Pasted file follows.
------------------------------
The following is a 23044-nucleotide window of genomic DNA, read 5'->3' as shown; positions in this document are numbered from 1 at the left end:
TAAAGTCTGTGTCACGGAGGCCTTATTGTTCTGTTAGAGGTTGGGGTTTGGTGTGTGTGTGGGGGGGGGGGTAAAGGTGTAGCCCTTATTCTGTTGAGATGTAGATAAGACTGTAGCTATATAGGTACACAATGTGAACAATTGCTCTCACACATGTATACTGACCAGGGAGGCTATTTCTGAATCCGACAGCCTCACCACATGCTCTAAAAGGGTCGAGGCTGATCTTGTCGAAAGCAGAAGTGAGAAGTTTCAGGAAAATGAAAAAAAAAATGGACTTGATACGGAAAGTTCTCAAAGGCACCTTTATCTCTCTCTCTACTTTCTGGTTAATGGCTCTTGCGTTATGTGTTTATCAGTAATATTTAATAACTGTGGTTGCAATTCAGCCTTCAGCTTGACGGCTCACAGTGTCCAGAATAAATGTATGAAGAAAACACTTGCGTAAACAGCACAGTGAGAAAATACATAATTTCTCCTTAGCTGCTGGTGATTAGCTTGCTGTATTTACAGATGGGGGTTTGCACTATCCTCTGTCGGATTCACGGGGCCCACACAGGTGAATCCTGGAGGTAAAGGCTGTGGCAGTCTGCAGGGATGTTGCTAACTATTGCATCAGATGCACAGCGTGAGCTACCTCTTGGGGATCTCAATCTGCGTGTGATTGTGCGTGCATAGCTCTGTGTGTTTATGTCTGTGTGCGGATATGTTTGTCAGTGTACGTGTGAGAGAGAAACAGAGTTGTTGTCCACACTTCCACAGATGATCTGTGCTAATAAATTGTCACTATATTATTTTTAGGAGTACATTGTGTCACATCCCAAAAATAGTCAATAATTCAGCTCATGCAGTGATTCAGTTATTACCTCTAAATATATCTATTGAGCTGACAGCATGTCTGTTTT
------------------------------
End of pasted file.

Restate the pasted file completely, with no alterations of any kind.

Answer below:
The following is a 23044-nucleotide window of genomic DNA, read 5'->3' as shown; positions in this document are numbered from 1 at the left end:
TAAAGTCTGTGTCACGGAGGCCTTATTGTTCTGTTAGAGGTTGGGGTTTGGTGTGTGTGTGGGGGGGGGGGTAAAGGTGTAGCCCTTATTCTGTTGAGATGTAGATAAGACTGTAGCTATATAGGTACACAATGTGAACAATTGCTCTCACACATGTATACTGACCAGGGAGGCTATTTCTGAATCCGACAGCCTCACCACATGCTCTAAAAGGGTCGAGGCTGATCTTGTCGAAAGCAGAAGTGAGAAGTTTCAGGAAAATGAAAAAAAAAATGGACTTGATACGGAAAGTTCTCAAAGGCACCTTTATCTCTCTCTCTACTTTCTGGTTAATGGCTCTTGCGTTATGTGTTTATCAGTAATATTTAATAACTGTGGTTGCAATTCAGCCTTCAGCTTGACGGCTCACAGTGTCCAGAATAAATGTATGAAGAAAACACTTGCGTAAACAGCACAGTGAGAAAATACATAATTTCTCCTTAGCTGCTGGTGATTAGCTTGCTGTATTTACAGATGGGGGTTTGCACTATCCTCTGTCGGATTCACGGGGCCCACACAGGTGAATCCTGGAGGTAAAGGCTGTGGCAGTCTGCAGGGATGTTGCTAACTATTGCATCAGATGCACAGCGTGAGCTACCTCTTGGGGATCTCAATCTGCGTGTGATTGTGCGTGCATAGCTCTGTGTGTTTATGTCTGTGTGCGGATATGTTTGTCAGTGTACGTGTGAGAGAGAAACAGAGTTGTTGTCCACACTTCCACAGATGATCTGTGCTAATAAATTGTCACTATATTATTTTTAGGAGTACATTGTGTCACATCCCAAAAATAGTCAATAATTCAGCTCATGCAGTGATTCAGTTATTACCTCTAAATATATCTATTGAGCTGACAGCATGTCTGTTTT